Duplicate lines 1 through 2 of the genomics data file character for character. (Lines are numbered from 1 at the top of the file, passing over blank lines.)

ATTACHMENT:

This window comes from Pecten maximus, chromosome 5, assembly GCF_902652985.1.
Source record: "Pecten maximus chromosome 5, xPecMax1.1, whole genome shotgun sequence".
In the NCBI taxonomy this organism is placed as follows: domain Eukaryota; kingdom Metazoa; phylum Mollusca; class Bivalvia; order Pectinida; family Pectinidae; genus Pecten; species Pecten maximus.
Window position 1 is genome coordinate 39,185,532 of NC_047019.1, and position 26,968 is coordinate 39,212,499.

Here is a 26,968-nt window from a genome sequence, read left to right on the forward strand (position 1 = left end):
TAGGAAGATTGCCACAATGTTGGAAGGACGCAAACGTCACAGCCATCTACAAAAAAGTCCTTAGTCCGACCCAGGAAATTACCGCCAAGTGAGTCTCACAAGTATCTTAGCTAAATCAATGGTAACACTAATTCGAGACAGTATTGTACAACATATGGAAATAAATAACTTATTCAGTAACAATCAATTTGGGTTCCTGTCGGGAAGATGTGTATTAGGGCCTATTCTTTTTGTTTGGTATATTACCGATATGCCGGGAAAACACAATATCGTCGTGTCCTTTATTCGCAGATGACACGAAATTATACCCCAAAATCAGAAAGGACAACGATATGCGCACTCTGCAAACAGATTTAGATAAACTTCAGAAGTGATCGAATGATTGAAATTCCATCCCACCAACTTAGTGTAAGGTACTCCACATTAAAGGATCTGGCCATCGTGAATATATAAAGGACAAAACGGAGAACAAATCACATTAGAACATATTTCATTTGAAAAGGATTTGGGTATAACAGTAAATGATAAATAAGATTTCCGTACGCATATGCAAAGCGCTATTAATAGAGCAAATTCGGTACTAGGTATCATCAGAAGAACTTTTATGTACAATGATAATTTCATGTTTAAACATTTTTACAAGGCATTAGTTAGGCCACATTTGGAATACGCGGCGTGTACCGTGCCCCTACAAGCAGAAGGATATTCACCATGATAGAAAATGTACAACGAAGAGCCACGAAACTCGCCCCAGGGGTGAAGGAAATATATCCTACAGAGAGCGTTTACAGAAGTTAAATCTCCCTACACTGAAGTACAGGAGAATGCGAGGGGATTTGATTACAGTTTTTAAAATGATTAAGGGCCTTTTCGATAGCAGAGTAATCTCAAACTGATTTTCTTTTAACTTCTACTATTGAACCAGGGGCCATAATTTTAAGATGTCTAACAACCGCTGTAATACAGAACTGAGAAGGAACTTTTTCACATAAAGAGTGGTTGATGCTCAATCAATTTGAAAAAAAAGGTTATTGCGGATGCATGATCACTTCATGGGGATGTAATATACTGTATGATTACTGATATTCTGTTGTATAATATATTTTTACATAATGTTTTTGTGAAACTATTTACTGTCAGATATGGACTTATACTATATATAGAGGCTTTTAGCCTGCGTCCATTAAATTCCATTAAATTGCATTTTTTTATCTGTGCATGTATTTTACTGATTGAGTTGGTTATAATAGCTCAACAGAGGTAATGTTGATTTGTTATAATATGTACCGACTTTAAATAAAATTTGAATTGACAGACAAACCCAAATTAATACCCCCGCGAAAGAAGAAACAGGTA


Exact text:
This window comes from Pecten maximus, chromosome 5, assembly GCF_902652985.1.
Source record: "Pecten maximus chromosome 5, xPecMax1.1, whole genome shotgun sequence".